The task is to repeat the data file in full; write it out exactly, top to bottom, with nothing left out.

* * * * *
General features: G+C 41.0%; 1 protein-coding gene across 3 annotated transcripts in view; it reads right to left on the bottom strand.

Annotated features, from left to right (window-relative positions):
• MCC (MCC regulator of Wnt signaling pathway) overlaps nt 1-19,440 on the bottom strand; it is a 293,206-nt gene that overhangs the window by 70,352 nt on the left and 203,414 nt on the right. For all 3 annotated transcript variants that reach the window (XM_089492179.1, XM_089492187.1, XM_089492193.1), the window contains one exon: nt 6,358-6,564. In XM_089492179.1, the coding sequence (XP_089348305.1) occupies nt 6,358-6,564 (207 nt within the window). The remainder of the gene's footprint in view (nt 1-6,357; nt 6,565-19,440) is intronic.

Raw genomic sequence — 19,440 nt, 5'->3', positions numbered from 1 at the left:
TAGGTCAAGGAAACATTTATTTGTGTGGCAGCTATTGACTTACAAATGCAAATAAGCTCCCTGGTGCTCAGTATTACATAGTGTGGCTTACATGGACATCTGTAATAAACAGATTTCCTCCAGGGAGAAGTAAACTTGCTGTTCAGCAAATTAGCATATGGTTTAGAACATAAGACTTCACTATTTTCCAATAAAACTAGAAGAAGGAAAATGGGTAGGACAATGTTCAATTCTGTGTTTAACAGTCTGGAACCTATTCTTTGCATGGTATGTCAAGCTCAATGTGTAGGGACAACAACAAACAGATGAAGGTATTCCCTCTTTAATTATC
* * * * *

General features: G+C 41.0%; 1 protein-coding gene across 3 annotated transcripts in view; it reads right to left on the bottom strand.

Annotated features, from left to right (window-relative positions):
• MCC (MCC regulator of Wnt signaling pathway) overlaps nt 1-19,440 on the bottom strand; it is a 293,206-nt gene that overhangs the window by 70,352 nt on the left and 203,414 nt on the right. For all 3 annotated transcript variants that reach the window (XM_089492179.1, XM_089492187.1, XM_089492193.1), the window contains one exon: nt 6,358-6,564. In XM_089492179.1, the coding sequence (XP_089348305.1) occupies nt 6,358-6,564 (207 nt within the window). The remainder of the gene's footprint in view (nt 1-6,357; nt 6,565-19,440) is intronic.

Raw genomic sequence — 19,440 nt, 5'->3', positions numbered from 1 at the left:
TAGGTCAAGGAAACATTTATTTGTGTGGCAGCTATTGACTTACAAATGCAAATAAGCTCCCTGGTGCTCAGTATTACATAGTGTGGCTTACATGGACATCTGTAATAAACAGATTTCCTCCAGGGAGAAGTAAACTTGCTGTTCAGCAAATTAGCATATGGTTTAGAACATAAGACTTCACTATTTTCCAATAAAACTAGAAGAAGGAAAATGGGTAGGACAATGTTCAATTCTGTGTTTAACAGTCTGGAACCTATTCTTTGCATGGTATGTCAAGCTCAATGTGTAGGGACAACAACAAACAGATGAAGGTATTCCCTCTTTAATTATC